I spent the weekend in Kona on the Big Island of Hawaii, playing harpsichord in the Early Music Hawaii concert. After a mad dash to the airport after teaching organ lessons on Saturday morning, I arrived in Kona and was taken immediately to the concert venue, the Lutheran Church of the Holy Trinity, where the rehearsal was already in progress.
This was the same program we had presented a week ago, “Kings and Queens,” except that the choir and the director were completely different, and of course, the harpsichord was entirely new to me. It was a single manual instrument, with two registers (two sets of 8′ strings), manipulated by two small levers on the inside of the case. I found the action to be quite stiff as compared to the Cammack harpsichord at the Lutheran Church of Honolulu last weekend. It belongs to Garrett Webb, one of the founding members of Early Music Hawaii. A recorder player, Garrett does not play keyboard, but purchased it solely for visiting artists!
Naturally, with no organ available, some of the pieces I played last weekend on the organ had to be played on the harpsichord, an entirely different experience. Whereas I had played the bass line on the organ pedals, here I had to play it with my left hand, making me quite uncomfortable, along with the stiff action.
Also, with a different director and soloists, tempos and interpretation were bound to be different, which they were. We in Early Music Hawaii, are extremely lucky to have director Daniel Mahraun‘s expertise, as he has a doctorate in choral music and has a gorgeous baritone voice. Check out his bio on his website. Other performers included Rachel Edwards and Mary Garris (soprano); Susan Leonard and Kelsey Mordecai (alto); Ian McMillan (tenor); Daniel Mahraun (baritone); Steve Kaplan (bass); Geoffrey Naylor, Garret Webb and Harry Zola (recorders) and myself on harpsichord.
After the rehearsal, Ian Capps, his wife, Jeannette, and I drove an hour away to Kohala to the spectacular home of Marilyn and Carl Bernhardt, where we held the annual meeting of the Early Music Hawaii board of directors in their gorgeous dining room. Guess what—I was formally elected as vice-president of this organization!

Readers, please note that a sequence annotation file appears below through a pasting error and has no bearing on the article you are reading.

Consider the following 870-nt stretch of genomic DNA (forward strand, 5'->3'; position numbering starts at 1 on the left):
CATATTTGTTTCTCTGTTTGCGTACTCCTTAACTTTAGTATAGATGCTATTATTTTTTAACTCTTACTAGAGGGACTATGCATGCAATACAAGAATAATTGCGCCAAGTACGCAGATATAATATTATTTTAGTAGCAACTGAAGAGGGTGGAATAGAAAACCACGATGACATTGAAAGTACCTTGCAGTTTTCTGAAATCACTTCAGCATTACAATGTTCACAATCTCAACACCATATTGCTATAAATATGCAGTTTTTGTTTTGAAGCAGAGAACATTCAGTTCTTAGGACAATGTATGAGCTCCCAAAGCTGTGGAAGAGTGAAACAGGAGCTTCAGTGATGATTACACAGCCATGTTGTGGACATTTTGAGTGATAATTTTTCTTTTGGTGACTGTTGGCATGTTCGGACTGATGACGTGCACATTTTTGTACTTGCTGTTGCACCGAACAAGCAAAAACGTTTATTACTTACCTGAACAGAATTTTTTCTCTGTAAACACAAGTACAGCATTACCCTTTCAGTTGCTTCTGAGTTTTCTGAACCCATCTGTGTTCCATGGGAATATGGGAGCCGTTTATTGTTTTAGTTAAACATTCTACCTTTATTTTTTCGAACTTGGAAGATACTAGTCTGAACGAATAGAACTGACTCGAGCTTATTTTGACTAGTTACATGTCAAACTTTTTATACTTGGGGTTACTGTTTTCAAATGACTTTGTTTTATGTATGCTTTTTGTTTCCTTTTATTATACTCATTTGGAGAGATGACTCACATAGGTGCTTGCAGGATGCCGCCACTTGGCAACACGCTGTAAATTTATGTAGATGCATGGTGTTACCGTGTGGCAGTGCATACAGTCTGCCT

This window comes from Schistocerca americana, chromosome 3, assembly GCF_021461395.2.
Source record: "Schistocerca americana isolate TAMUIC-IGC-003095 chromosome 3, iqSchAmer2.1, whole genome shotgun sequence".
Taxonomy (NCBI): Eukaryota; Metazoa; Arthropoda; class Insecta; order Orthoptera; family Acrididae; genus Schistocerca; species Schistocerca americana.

After the meeting, Marilyn treated us to a wonderful dinner of homemade soup, salad, and two kinds of homemade bread which had just been baked this afternoon. Garrett drove me back to Kona, where I indulged the generous hospitality of Lois and Tom Griffiths, with whom I stayed last December when I played for the Kona Choral Society. She is a parishioner of Holy Trinity, sings in the choir under Daniel Mahraun, and is on the church council.
In the morning I attended the service at Holy Trinity where Daniel Mahraun’s wife, Leslie Ann, is the pastor. The first thing that surprised me was that the church was absolutely full—something you don’t see on ordinary Sunday mornings in most parishes. There were many mainland visitors who were introduced after the service, harking from Minnesota, Wisconsin, Canada, Washington, and Colorado.
The second surprising thing was that all the music was played on piano, with electric bass and drums. Hearing traditional hymns such as Holy, holy, holy (NICAEA); O holy spirit, enter in (WIE SCHÖN LEUCHTET); and Go my children with my blessing (AR HYD Y NOS) with drum set was an entirely new experience! There was a ton of music in the service, including seven hymns, a hymn anthem by the choir, the psalm, and the liturgy (Kyrie, This is the Feast, Alleluia, Doxology, Sanctus, and Lamb of God).
The concert, which was held at 3:30 pm, was well-attended and went well. I have to confess, however, that just before I was to play my first solo, The Queen’s Alman, my brain did a disconnect. I couldn’t figure out where to put my hands! Normally middle C is in the middle of the keyboard. However, on this harpsichord, it is definitely way off to the right, and I couldn’t figure out which octave I needed to place my hands! Luckily I chose the right one after a few moments of indecision. You would not believe the number of people who came up to me and were so enamored with the sound of the harpsichord! I had to admit I was out of my comfort zone, because I am an organist, and the two instruments are as different as night and day.
In case you want to see the program, You can click here.
Before I left for Kona, Facebook reminded me of a photo I posted four years ago:
For six years, my late husband Carl and I used to get up at 5:00 am and walk 2-1/2 miles every morning Monday through Friday. On Saturdays, though, we took a different route and walked 5-1/2 miles to Kaka’ako Waterfront Park. On this particular Saturday, when we got to our destination with its spectacular view of Diamond Head and the harbor, I snapped a picture of Carl walking on ahead of me. You can see that it was very voggy—our Hawaiian version of air pollution—a combination of volcanic ash and fog.
On Friday, when I reposted the photo on Facebook, it dawned on me that this photo was a perfect metaphor of Carl’s walking into the light ahead of us, as it has turned out in real life. It was an image that stayed with me the entire weekend, also reminding me that if Carl were here, he would be playing the harpsichord, not me.